The Install Conversion Rate is a vital metric that reflects the effectiveness of turning app installations into active users. It measures the percentage of users who not only download your app but also take a specific action like making a purchase or starting a trial. This metric is crucial for understanding the success of your user acquisition strategies and the ability of your app to engage users from the moment they install it.
It can be calculated at different time horizons, i.e. time from install within the users has converted, namely 1 day, 2 days, 1 week, 2 weeks, 1 month and 3 months.
To calculate the Install Conversion Rate, you divide the number of users who started a subscription or initiated a trial by the total number of app installations. We use the number of users we see for the first time as a proxy of the number of app installation. This calculation results in a percentage, representing the rate at which installations translate into an action.
The formula in this case is:
Conversion Rate at N Days = (# users who start a subscription or a trial within N days from being seen the first time) / (# users we see the first time)
This calculation enables businesses to track customer acquisition over time and evaluate how they compare with their marketing efforts and spending.
A more precise calculation could involve only those users who initiate a subscription. This subset of users is the one responsible for the transformation into active, revenue-generating subscribers. This iteration of the metric places a stronger emphasis on the economic value generated and is more suitable for evaluating the return on marketing investments from an economic perspective.
When focusing on paying users, the formula becomes:
Conversion Rate at N Days = (# users who start a subscription within N days from being seen for the first time) / (# users we see for the first time)
As expected, the Conversion Rate to Subscription can be significantly lower, because it also implicitly encapsulates information about the Trial Conversion Rate.
The Install Conversion Rate holds immense significance:
- User Acquisition Effectiveness: A higher conversion rate indicates that a substantial portion of your app's downloaders is becoming active users. This reflects the effectiveness of your user acquisition and onboarding strategies.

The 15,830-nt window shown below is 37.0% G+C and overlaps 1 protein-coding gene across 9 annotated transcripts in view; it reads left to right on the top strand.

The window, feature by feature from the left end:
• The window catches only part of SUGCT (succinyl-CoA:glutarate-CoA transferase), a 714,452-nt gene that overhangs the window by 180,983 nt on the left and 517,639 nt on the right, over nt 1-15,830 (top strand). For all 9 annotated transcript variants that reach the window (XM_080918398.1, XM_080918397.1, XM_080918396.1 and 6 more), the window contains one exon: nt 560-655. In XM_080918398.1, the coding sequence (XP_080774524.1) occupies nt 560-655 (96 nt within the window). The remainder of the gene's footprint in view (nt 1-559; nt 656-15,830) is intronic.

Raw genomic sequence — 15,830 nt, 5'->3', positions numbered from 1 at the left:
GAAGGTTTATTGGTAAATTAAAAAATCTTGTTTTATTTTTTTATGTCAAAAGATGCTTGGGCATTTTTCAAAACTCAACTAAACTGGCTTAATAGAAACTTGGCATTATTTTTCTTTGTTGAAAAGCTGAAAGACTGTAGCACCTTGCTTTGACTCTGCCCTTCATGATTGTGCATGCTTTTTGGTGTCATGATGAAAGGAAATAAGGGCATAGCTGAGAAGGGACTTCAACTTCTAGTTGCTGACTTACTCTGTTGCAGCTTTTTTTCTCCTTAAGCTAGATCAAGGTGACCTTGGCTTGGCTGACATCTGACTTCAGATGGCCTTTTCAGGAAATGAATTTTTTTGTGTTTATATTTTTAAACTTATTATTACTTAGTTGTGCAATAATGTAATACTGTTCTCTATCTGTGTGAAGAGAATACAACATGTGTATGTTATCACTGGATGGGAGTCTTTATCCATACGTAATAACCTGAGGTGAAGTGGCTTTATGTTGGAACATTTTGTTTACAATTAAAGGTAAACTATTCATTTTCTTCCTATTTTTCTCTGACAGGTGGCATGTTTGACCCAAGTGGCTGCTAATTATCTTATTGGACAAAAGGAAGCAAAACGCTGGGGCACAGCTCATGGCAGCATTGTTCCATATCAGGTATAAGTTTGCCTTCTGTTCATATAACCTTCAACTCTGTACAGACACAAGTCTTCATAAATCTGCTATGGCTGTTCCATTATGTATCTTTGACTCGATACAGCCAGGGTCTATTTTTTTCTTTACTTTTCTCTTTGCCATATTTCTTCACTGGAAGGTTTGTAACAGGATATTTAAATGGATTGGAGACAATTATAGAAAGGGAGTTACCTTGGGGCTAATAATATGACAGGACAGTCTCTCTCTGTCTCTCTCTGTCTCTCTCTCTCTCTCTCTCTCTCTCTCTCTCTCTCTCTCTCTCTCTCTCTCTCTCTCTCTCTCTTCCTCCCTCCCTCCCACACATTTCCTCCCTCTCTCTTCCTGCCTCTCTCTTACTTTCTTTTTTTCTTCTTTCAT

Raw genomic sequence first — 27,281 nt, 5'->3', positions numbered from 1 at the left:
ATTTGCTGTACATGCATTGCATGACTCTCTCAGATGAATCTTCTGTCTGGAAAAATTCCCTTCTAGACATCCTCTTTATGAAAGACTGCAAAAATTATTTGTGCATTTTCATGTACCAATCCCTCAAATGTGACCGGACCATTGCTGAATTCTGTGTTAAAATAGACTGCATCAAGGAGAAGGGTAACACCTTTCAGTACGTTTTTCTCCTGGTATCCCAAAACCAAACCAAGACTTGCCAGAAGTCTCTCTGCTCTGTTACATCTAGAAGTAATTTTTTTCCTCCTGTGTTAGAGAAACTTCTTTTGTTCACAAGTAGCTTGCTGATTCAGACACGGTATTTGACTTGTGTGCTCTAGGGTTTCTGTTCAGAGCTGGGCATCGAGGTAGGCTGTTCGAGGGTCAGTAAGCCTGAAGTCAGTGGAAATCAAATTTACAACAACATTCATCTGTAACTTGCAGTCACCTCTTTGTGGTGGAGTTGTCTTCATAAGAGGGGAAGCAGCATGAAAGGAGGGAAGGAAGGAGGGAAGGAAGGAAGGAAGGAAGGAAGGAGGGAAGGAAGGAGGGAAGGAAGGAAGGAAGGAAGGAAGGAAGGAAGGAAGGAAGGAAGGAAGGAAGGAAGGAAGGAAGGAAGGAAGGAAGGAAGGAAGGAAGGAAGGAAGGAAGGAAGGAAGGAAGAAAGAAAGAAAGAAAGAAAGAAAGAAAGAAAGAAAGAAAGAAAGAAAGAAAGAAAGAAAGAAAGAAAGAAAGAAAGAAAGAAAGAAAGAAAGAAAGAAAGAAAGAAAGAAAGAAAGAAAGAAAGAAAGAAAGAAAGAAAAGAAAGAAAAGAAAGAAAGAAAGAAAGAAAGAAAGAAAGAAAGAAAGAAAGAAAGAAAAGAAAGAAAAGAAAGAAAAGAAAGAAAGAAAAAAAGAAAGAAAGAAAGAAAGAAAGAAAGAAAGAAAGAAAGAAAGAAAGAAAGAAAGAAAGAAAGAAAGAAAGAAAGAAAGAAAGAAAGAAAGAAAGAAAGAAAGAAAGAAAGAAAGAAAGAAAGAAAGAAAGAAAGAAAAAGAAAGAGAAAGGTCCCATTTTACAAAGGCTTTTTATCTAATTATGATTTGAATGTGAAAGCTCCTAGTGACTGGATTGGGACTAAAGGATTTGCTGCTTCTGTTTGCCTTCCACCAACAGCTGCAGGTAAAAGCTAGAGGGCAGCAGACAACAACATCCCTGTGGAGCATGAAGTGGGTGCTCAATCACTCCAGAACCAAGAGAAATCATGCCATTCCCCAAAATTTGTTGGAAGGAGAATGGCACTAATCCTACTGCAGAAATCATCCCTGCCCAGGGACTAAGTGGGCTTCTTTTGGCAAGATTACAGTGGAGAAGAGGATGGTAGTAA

- App Engagement: It is a measure of how well your app engages users from the very beginning. A strong Install Conversion Rate suggests that your app's value proposition is compelling, leading to quick and meaningful interactions.
- Marketing Impact: Analyzing changes in the Install Conversion Rate can help you assess the impact of different marketing campaigns or onboarding enhancements on user engagement.
For this metric you have the usual options for Filtering and Segmenting. Bear in mind that these options are not all equal.
Store, Country and Currency Code: this information is known as soon as there is a new user. Thus it's possible to segment the users we see for the first time by this information, and calculate a Conversion Rate separately for each of them.
For instance, we can calculate the Install Conversion Rate of users from the Apple Store as:
Conversion Rate for Apple Store at N Days = (# of Apple Store users who start a subscription within N days from being seen the first time) / (# of Apple Store users we for see the first time)
For this reason, they can be calculated independently, can be compared but cannot be summed. They refer to different initial populations.
Duration and SKU: this information is only known after a users purchases a subscription or initiates a trial. Thus we can express the Conversion Rate as a fraction of the total number of installs.
For instance, we can calculate the Install Conversion Rate of users with a weekly subscription as:
Conversion Rate of weekly subscriptions at N Days = (# users who start a weekly subscription within N days from being seen the first time) / (# users we see for the first time)
This means that the conversion rate of each segment is calculated as a fraction of the same quantity -
# users we see for the first time- and they can therefore be summed. Their sum represent the total Install Conversion Rate
Updated 22 days ago